A User’s Guide To Getting Things Done in Government

No technology upgrade required.

Nobody really loves government, but everyone needs it to work well: to defend the nation, care for the most vulnerable among us, maintain public safety, and provide numerous other services that make life livable.

New York Times columnist David Brooks described it best in a piece titled, “The Stem and The Flower.” Ideally, Brooks wrote, government is in the background. Its systems enable people to flourish, as stems do a flower’s bloom. Government, when in good working order, should be reliable, competent and innocuous.

Plenty of government officials want to be just that. But as many will attest, government is anything but smooth. Studies show most people think government is a terrible place to work. A 2016 Gallup poll ranked government dead last among all sectors, with a 28 percent desirability rating. Studies also show that the people don’t trust government’s ability to get things done. A similar poll in 2015 showed trust in the federal government at a record low of 38 percent. And of the people who do work in government, almost half of them are pretty checked out—only 59% of government employees report feeling engaged with their jobs.

In short, the data support the popular perceptions: government can be a rough place to work.

But if you have taken the plunge into public service, don’t despair. It is indeed possible to get things done in government; you just have to know how. With a little savvy, a lot of persistence, and some practical, low-fi hacks, any government official can turn their job into a gig to envy. Here are three tips:

Tip No. 1: Decipher the bureaucracy.

There’s no blueprint to the machine of government. The reason for this is that government isn’t a static thing. There’s a code—a set of laws, actually called the US Code. This “consolidation and codification by subject matter of the general and permanent laws of the United States” dictates what services government must provide.

To do your job, you need to understand what you’re doing. And there’s no better way to really get something than to break it down to its constituent parts.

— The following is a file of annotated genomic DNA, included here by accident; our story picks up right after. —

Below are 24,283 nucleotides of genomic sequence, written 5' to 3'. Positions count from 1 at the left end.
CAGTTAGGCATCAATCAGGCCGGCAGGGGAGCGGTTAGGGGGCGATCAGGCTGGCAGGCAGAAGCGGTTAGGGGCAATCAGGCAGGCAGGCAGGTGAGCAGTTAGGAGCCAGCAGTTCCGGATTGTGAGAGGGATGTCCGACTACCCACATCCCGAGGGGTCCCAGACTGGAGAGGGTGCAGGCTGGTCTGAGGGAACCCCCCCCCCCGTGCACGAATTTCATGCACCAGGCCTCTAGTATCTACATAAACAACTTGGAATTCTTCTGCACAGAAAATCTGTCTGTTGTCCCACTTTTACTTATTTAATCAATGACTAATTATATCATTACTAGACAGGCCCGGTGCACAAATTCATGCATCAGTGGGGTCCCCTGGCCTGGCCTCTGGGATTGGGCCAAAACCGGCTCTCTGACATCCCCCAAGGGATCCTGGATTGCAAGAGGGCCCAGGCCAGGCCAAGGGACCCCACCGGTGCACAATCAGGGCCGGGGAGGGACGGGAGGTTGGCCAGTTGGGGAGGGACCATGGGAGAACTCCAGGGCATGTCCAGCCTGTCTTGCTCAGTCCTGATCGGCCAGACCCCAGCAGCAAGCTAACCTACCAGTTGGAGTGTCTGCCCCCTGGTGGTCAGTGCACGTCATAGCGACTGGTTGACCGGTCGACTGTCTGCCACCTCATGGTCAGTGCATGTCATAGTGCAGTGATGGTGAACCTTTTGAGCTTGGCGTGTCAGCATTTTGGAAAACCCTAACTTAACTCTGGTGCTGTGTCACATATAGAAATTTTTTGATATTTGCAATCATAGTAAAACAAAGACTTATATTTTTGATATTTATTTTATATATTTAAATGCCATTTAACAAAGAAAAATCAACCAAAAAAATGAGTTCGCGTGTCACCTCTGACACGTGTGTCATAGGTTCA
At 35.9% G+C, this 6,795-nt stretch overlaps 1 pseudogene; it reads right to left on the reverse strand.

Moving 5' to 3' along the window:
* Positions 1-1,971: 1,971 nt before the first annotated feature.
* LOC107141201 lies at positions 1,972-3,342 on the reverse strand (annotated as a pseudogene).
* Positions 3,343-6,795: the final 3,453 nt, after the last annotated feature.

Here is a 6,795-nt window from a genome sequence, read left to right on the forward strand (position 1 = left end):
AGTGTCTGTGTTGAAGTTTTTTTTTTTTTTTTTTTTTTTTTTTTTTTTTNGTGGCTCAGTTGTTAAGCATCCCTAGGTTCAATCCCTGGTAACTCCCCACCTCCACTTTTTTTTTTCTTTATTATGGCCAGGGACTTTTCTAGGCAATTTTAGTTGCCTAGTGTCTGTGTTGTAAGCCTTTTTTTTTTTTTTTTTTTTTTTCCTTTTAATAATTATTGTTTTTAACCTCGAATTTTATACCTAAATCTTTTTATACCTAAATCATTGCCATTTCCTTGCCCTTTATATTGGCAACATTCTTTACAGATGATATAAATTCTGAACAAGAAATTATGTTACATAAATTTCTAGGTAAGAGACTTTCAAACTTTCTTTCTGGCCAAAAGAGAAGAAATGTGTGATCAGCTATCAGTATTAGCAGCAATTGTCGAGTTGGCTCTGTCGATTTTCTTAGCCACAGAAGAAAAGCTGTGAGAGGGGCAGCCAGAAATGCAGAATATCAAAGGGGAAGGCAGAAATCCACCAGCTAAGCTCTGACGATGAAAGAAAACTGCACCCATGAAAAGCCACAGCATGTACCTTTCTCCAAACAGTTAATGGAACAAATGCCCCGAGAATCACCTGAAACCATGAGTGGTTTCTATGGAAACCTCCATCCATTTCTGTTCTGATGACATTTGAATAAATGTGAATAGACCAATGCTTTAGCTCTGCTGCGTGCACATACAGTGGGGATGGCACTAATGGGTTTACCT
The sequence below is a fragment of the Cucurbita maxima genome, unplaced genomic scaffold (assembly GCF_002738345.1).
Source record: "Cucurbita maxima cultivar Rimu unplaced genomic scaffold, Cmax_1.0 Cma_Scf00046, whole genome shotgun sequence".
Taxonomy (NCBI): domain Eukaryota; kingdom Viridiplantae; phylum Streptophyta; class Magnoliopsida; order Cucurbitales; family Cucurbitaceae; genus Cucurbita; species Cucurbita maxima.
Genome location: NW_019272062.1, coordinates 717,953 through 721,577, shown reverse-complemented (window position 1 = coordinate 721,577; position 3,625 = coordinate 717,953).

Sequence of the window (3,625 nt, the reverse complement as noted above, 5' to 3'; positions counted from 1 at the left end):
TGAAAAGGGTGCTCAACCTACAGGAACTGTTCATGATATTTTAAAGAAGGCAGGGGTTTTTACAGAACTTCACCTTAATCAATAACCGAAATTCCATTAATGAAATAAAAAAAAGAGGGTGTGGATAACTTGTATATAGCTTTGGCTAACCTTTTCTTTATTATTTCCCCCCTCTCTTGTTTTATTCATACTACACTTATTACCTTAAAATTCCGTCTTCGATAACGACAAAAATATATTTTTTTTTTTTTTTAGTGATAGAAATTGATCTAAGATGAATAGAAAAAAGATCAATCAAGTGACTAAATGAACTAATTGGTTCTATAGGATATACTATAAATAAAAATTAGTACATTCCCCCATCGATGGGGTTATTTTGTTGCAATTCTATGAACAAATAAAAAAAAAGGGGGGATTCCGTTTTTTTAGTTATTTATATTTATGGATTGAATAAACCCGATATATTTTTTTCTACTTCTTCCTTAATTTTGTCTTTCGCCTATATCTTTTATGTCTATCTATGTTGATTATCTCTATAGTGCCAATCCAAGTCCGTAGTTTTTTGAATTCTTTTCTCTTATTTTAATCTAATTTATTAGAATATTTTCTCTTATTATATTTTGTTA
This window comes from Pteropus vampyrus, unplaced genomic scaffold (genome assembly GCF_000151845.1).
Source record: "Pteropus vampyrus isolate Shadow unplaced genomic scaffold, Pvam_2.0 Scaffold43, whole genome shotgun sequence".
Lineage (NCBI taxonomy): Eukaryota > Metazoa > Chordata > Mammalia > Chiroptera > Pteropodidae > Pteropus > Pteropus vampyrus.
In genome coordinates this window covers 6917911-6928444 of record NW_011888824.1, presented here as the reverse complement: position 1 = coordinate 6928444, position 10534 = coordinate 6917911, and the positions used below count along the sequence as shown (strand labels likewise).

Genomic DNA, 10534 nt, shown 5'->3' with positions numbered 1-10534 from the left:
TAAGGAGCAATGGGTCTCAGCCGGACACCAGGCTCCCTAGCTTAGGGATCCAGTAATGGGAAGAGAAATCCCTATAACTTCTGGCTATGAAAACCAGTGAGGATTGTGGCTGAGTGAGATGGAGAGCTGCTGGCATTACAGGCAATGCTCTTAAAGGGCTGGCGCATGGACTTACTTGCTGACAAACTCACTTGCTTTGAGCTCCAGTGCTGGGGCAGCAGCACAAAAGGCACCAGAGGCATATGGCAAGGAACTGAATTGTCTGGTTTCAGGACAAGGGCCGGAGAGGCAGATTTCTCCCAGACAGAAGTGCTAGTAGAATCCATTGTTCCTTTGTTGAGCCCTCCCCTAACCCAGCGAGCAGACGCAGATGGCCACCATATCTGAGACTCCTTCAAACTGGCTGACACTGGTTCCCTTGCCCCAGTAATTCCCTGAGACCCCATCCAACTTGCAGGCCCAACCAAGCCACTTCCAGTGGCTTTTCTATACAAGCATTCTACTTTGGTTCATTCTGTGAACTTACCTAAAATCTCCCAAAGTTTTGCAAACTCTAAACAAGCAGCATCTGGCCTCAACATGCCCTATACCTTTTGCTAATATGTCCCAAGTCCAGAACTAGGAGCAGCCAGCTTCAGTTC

To decipher the bureaucracy, take inspiration from former NASA roboticist (and creator of the web comic xkcd) Randall Munroe. In 2015, Munroe wrote a book called Thing Explainer, Complicated Stuff in Simple Words. Munroe used only the 1,000 most commonly used words in English to diagram incredibly complex things—from tectonic plates to the International Space Station—using simple language.

If you really want to understand government policies yourself, or better yet, help the general public understand them, take the time to translate them into basic English. Use Monroe’s online tool, The Up-Goer Five Text Editor (“UpGoer” meaning “spaceship,” as in, “the thing that goes up”) or another tool to simplify the language and tell you the difficulty level of your text. Once you see where the jargon is, you can translate bureaucratic language into plain English. You’ll be better for it, and those with whom you interact will be grateful.

Tip No. 2: Accept anonymity.

One of the hardest things to adapt to in government is the fact that you will likely get no direct credit for the work you do. Instead of your name on that memo you slaved over, your boss’ name goes on it. Get over it. Government is no place for ego. It’s worth remembering that your boss is also the one who will get fired or disciplined if things go wrong. So, your job is to make your boss’ job easier. And that means it’s your job to get him or her smart, fast.